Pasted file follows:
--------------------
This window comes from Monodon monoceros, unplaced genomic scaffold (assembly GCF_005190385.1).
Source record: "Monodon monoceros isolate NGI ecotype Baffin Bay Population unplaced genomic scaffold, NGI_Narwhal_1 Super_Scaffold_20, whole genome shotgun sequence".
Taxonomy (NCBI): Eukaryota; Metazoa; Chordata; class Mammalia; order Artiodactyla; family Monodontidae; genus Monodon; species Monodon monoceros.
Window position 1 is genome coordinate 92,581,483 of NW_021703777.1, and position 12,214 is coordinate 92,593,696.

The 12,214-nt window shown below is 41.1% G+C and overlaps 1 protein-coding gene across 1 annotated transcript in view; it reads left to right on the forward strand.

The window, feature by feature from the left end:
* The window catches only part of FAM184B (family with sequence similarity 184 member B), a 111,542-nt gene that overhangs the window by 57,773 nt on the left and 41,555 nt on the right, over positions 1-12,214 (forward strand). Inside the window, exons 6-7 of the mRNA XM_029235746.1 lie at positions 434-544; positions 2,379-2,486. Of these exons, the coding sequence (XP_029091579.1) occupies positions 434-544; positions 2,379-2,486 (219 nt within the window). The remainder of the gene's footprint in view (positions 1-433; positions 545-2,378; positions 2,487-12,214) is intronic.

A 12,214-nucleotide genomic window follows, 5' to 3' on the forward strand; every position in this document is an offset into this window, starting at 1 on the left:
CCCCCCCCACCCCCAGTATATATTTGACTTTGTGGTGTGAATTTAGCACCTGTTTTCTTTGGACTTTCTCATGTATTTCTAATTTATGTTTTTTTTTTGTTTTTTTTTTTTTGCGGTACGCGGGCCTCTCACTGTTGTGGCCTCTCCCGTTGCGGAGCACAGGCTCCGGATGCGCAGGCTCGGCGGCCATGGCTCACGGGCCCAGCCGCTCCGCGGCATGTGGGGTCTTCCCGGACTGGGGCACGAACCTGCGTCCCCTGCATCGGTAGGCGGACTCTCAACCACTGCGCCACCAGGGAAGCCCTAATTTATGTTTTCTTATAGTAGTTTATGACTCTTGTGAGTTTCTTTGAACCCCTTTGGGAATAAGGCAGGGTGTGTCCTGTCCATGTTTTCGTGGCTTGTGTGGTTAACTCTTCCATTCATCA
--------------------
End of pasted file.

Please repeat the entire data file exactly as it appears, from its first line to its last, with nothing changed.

This window comes from Monodon monoceros, unplaced genomic scaffold (assembly GCF_005190385.1).
Source record: "Monodon monoceros isolate NGI ecotype Baffin Bay Population unplaced genomic scaffold, NGI_Narwhal_1 Super_Scaffold_20, whole genome shotgun sequence".
Taxonomy (NCBI): Eukaryota; Metazoa; Chordata; class Mammalia; order Artiodactyla; family Monodontidae; genus Monodon; species Monodon monoceros.
Window position 1 is genome coordinate 92,581,483 of NW_021703777.1, and position 12,214 is coordinate 92,593,696.

The 12,214-nt window shown below is 41.1% G+C and overlaps 1 protein-coding gene across 1 annotated transcript in view; it reads left to right on the forward strand.

The window, feature by feature from the left end:
* The window catches only part of FAM184B (family with sequence similarity 184 member B), a 111,542-nt gene that overhangs the window by 57,773 nt on the left and 41,555 nt on the right, over positions 1-12,214 (forward strand). Inside the window, exons 6-7 of the mRNA XM_029235746.1 lie at positions 434-544; positions 2,379-2,486. Of these exons, the coding sequence (XP_029091579.1) occupies positions 434-544; positions 2,379-2,486 (219 nt within the window). The remainder of the gene's footprint in view (positions 1-433; positions 545-2,378; positions 2,487-12,214) is intronic.

A 12,214-nucleotide genomic window follows, 5' to 3' on the forward strand; every position in this document is an offset into this window, starting at 1 on the left:
CCCCCCCCACCCCCAGTATATATTTGACTTTGTGGTGTGAATTTAGCACCTGTTTTCTTTGGACTTTCTCATGTATTTCTAATTTATGTTTTTTTTTTGTTTTTTTTTTTTTGCGGTACGCGGGCCTCTCACTGTTGTGGCCTCTCCCGTTGCGGAGCACAGGCTCCGGATGCGCAGGCTCGGCGGCCATGGCTCACGGGCCCAGCCGCTCCGCGGCATGTGGGGTCTTCCCGGACTGGGGCACGAACCTGCGTCCCCTGCATCGGTAGGCGGACTCTCAACCACTGCGCCACCAGGGAAGCCCTAATTTATGTTTTCTTATAGTAGTTTATGACTCTTGTGAGTTTCTTTGAACCCCTTTGGGAATAAGGCAGGGTGTGTCCTGTCCATGTTTTCGTGGCTTGTGTGGTTAACTCTTCCATTCATCA